The guitar feels wonderful; the center block brings it to over 8 lbs, but the instrument is large enough that the weight seems to be somehow more evenly distributed than something like a Les Paul. The balance is such that the neck never dips when hanging off your body via a strap--it always juts out into space, pretty much wherever you leave it after letting go. I cannot stress enough how much of a convenience this is when playing a live show, especially if you're a somewhat active stage performer. The neck profile is fairly slim, so if you like modern Strats (especially the MIM 70s Classic Player reissues), you'll be right at home on the Coronado. The body is obviously thicker than most Fender solidbody models, but somehow, it doesn't feel substantially different, the way a 335 does. It's still fairly compact, and its size didn't take more than a few days to adjust to. Already, I very much prefer it.
The Fidel'itron pickups are a big part of the appeal of this guitar for me. To call them "versatile" would be an understatement. If I didn't know better, I'd say that they were intuitively adapting to whatever I'm playing and however I'm playing it. If I need a sparkling-clean tone that with that classic Fender single-coil spank, the Coronado II delivers it. On the other hand, if I need a big, thick, sustained sound, it turns out the guitar is no shrinking violet--I can get "rawk" sounds just as easily. And the real magic happens when you're looking for those in-between tones. It's incredibly easy to dial in semi-dirty sounds, and the guitar cleans up in response to my pick attack or when the volume is dialed back a little. It's like the damned thing is reading my mind on the fly.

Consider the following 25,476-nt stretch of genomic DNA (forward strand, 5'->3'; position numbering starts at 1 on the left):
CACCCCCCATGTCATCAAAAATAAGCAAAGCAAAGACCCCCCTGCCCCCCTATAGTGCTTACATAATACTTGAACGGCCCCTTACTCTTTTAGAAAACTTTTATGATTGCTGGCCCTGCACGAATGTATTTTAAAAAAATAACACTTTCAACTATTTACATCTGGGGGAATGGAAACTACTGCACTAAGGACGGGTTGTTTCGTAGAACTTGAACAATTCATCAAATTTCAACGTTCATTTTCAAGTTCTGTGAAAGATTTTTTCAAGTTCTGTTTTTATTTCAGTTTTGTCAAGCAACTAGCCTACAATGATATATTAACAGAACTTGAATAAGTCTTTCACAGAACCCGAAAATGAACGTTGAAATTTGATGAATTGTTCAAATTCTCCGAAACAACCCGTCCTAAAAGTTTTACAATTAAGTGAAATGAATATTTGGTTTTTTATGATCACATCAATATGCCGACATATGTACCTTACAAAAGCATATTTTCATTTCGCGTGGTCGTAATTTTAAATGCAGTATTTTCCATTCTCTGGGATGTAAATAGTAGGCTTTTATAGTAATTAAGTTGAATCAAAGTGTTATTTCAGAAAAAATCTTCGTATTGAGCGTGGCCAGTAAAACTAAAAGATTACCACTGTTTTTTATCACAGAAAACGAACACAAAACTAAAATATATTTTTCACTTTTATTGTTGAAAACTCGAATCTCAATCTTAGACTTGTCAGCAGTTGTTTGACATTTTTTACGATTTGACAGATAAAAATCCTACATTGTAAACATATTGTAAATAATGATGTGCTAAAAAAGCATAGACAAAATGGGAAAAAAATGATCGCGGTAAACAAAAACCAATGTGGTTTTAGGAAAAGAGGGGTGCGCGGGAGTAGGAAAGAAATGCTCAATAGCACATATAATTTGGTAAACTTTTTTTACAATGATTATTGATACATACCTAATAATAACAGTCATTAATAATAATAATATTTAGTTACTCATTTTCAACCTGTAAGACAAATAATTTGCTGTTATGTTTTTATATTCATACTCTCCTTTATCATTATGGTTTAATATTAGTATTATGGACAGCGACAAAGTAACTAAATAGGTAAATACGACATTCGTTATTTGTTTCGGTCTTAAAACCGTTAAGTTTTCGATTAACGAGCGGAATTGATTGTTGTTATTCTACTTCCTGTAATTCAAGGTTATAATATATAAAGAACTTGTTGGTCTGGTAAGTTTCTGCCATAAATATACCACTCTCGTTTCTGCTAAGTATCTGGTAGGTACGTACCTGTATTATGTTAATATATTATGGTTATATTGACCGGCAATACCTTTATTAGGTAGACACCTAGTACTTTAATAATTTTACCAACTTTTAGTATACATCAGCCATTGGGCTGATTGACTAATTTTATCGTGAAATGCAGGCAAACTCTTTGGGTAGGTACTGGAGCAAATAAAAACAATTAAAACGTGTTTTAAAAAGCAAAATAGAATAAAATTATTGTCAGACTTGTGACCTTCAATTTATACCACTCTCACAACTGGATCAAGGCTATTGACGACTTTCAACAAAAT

For the record, I play in an original pop/rock band that moonlights playing covers. We do a pretty wide variety of material in our covers sets, ranging from 70s/80s rock and new wave to modern pop and even a small amount of R&B/hip-hop. I used to switch between 3 guitars over the course of an evening to get the right sound and feel for each song; I now find myself playing 90% of the set with the Coronado II. And the only reason I switch is that at the end of the night, when I REALLY lay into my guitar in the home stretch, I don't want to beat my trusty steed senseless. (I save that aggression for the Strat.)
I really can't recommend this guitar highly enough. It's an absolute bargain at $699, and I bought mine as a B-stock for $599 due to a blemish in the finish that I'm still unable to locate, 4 months in. Pro life tip: the Coronado II also fits nicely into most 335-sized hardshell cases, making it really easy to protect and carry. Check it out if you get the chance.
This guitar has some amazing qualities. It's so versatile, you can virtually get any sound you could think of out of it. It's semi-hollow with a laminate maple body and alder center block, which control's the feedback just enough but you can still get it to scream if you want. The Fideli'tron pickups are very bright and sparkly but if you dial down the tone you can get some nice thick sounds. I personally love playing more chord oriented songs on this, but I've been able to do everything short of complete Van Halen shred with it.